The reality is a little better. I’ve been sifting through all the files in preparation of a big back up. I’ve almost filled a 1Tb external hard drive and before it chugs to a halt under the weight of the data, I have to free up some space. What I’ve noticed is that every digital photo I’ve ever taken is there (with some exceptions from way back when a couple of DVD back-ups got corrupted). Until December 2000, I was only using a 1Mp Olympus camera and although there are some nice shots that I’m happy with, their resolution isn’t good enough to do anything other than display on a screen. There are 1300 of them. Until 2003 I was using film as my main medium and I carried a small digital compact as a snap shot camera. There are 2000 files of snapshots from this period. There are almost 2000 images of the band. They are almost all for record purposes.

I started using high dynamic range processing in 2008. This technique involves blending several differently exposed images of the same scene to record details in the highlights and shadows that wouldn’t normally be possible with one exposure and the limited dynamic range of the camera sensor. I usually take five photographs – 2, -1, 0, +1 and +2 stops. There are 255 tonemapped final images – around 1000 additional files varying the exposure.

I experimented with focus stacking a lot last year and that could be between 5 and 15 files per final image. That probably accounts for another 200 files. For the trek to Nepal in 2011, I shot jpg and RAW format, doubling the number of files I came home with. All my infra red photos are shot in RAW, and probably 25% of them have been converted to tif files for printing or display. Often I will shoot jpg and RAW if the subject matter is difficult or important. So I see I have 5106 RAW files.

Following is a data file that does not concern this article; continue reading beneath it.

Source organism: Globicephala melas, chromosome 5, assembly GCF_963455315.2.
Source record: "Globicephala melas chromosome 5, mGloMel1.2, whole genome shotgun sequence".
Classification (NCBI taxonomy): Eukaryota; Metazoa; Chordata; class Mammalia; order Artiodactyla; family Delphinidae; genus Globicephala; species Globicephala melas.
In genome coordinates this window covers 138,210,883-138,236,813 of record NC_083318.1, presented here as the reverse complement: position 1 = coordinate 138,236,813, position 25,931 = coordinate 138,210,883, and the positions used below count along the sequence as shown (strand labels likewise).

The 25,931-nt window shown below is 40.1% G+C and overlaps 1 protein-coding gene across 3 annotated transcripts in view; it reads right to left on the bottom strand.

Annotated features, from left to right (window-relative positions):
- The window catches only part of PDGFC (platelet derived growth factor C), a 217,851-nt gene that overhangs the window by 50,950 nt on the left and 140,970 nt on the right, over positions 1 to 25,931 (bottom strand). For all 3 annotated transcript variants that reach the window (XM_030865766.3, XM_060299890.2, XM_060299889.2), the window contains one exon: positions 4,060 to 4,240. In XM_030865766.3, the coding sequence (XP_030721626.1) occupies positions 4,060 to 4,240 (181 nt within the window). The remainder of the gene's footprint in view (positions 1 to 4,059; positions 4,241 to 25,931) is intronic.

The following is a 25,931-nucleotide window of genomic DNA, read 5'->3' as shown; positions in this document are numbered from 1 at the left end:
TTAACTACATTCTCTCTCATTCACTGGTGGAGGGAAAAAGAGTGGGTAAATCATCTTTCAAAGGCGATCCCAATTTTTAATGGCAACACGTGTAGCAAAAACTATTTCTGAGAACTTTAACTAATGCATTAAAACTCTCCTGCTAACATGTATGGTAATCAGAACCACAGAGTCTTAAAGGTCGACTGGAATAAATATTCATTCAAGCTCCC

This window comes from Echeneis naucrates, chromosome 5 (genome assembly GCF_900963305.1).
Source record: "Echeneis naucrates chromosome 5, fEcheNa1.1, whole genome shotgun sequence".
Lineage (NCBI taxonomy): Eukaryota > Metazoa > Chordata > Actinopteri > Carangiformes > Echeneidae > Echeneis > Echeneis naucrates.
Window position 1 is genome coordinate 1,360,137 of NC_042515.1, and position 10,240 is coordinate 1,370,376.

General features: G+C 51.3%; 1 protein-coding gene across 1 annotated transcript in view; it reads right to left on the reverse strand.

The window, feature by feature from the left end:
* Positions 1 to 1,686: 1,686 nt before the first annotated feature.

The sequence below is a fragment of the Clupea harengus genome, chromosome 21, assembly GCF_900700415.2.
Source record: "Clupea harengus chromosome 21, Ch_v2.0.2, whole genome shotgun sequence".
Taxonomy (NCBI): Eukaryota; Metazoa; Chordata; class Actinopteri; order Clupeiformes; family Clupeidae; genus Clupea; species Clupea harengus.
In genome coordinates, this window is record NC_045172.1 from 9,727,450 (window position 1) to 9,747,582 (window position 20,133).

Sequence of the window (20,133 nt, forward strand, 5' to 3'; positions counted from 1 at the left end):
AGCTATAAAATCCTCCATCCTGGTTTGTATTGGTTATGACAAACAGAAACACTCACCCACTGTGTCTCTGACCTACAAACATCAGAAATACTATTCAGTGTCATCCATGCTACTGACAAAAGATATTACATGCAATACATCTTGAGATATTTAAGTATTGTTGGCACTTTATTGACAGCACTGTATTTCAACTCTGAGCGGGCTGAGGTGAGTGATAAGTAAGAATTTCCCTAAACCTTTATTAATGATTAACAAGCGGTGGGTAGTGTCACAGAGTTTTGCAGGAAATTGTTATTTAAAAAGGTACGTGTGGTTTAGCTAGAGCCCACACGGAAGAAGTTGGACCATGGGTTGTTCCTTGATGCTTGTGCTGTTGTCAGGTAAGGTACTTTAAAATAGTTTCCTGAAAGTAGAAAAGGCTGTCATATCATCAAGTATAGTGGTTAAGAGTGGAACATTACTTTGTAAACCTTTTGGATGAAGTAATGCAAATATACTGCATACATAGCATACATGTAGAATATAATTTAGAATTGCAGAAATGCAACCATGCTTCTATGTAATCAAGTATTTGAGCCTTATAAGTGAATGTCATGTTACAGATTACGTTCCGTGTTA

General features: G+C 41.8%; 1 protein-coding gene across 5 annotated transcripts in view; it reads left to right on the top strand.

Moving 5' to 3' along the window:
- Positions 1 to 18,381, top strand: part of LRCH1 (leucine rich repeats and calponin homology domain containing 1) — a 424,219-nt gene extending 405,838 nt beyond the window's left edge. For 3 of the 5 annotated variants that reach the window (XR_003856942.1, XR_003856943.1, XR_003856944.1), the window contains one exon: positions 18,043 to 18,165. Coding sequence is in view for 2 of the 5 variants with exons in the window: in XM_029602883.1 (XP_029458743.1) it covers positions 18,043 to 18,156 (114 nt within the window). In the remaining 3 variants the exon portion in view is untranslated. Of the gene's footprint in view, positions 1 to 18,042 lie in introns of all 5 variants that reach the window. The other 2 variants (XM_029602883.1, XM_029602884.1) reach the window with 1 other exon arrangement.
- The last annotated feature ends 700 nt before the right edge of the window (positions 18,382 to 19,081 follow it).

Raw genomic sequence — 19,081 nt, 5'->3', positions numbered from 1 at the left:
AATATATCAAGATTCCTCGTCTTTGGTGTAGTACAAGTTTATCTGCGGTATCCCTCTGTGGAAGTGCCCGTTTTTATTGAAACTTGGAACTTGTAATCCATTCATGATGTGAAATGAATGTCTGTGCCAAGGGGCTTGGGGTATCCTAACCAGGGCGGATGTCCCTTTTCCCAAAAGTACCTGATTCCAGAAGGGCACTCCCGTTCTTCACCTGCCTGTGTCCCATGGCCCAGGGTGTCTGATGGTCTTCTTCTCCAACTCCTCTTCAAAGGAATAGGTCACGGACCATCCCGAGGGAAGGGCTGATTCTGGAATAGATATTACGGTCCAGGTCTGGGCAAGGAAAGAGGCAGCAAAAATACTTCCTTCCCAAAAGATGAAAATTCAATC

Then there are the photos I take of Rufus and of my friend’s little boy. I set the camera to continuous shooting and fire away. I have said elsewhere that I tend not to get rid of any photos unless they are horribly out of focus or badly exposed. So these images stack up. Most are for the annual photo album I create for my friend. There are just over 9500 of these. Finally, as I carry a camera around with me everywhere, I tend to use it as a notebook and I’m always taking pictures to try out new techniques or to remind me of a location. I went out for a walk with Rufus this morning and took  38 photos. I deleted one as it was out of focus and the others, while not works of art, will be kept.

So only having 650 images that I am most proud isn’t quite as bad as it first seems. Nevertheless, I need to do better and my aim this year will be to make more time for serious photography rather than letting it take a back seat as I do at the moment. I’ll have to discuss it with Rufus.

This slideshow requires JavaScript.

Drip

Rufus has been staying over for the last few days and I’ve been trying to get out with him every day. But the weather has conspired to keep us in. I’ve become quite adept at looking at the sky and spotting the early signs of a break in the rain. The only problem with this is that while it may be dry at my house, the places we like to go tend to attract the rain, and it lingers in the valleys and on the hill tops.

As a consequence, we’ve been drenched on several occasions recently. That’s not so bad, as it’s only water and we can dry off. But the experience isn’t so good and the photography is certainly limited.Yesterday, be got bored and went out before it had stopped raining. We headed up to the river – I thought that if we’re going to get wet we may as well do it in water. I took my DSLR but I also had a waterproof camera with me. Good job, as during the hour or so we wandered the riverbank, it stopped raining only once – for about 15 seconds. So most of the photos below were taken in the rain. I also tried it out in the river, and it didn’t seem to leak.